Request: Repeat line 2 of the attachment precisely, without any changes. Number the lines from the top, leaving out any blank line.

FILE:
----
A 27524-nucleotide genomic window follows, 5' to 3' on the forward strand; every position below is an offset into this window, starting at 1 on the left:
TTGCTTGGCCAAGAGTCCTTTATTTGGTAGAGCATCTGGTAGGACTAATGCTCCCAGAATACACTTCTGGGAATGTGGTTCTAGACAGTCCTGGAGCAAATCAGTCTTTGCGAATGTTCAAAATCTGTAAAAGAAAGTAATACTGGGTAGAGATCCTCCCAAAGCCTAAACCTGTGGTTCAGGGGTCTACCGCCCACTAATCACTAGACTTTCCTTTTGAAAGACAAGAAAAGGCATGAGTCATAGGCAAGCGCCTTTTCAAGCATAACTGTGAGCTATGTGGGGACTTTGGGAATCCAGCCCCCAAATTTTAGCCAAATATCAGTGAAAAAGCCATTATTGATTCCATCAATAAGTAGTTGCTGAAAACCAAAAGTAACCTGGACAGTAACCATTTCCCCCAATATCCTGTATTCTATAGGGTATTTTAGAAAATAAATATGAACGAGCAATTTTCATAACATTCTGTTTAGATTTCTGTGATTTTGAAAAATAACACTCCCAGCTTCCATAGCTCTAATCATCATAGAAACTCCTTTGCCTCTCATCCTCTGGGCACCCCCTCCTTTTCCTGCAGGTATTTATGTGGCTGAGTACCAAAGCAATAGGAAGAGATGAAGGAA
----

TTGCTTGGCCAAGAGTCCTTTATTTGGTAGAGCATCTGGTAGGACTAATGCTCCCAGAATACACTTCTGGGAATGTGGTTCTAGACAGTCCTGGAGCAAATCAGTCTTTGCGAATGTTCAAAATCTGTAAAAGAAAGTAATACTGGGTAGAGATCCTCCCAAAGCCTAAACCTGTGGTTCAGGGGTCTACCGCCCACTAATCACTAGACTTTCCTTTTGAAAGACAAGAAAAGGCATGAGTCATAGGCAAGCGCCTTTTCAAGCATAACTGTGAGCTATGTGGGGACTTTGGGAATCCAGCCCCCAAATTTTAGCCAAATATCAGTGAAAAAGCCATTATTGATTCCATCAATAAGTAGTTGCTGAAAACCAAAAGTAACCTGGACAGTAACCATTTCCCCCAATATCCTGTATTCTATAGGGTATTTTAGAAAATAAATATGAACGAGCAATTTTCATAACATTCTGTTTAGATTTCTGTGATTTTGAAAAATAACACTCCCAGCTTCCATAGCTCTAATCATCATAGAAACTCCTTTGCCTCTCATCCTCTGGGCACCCCCTCCTTTTCCTGCAGGTATTTATGTGGCTGAGTACCAAAGCAATAGGAAGAGATGAAGGAA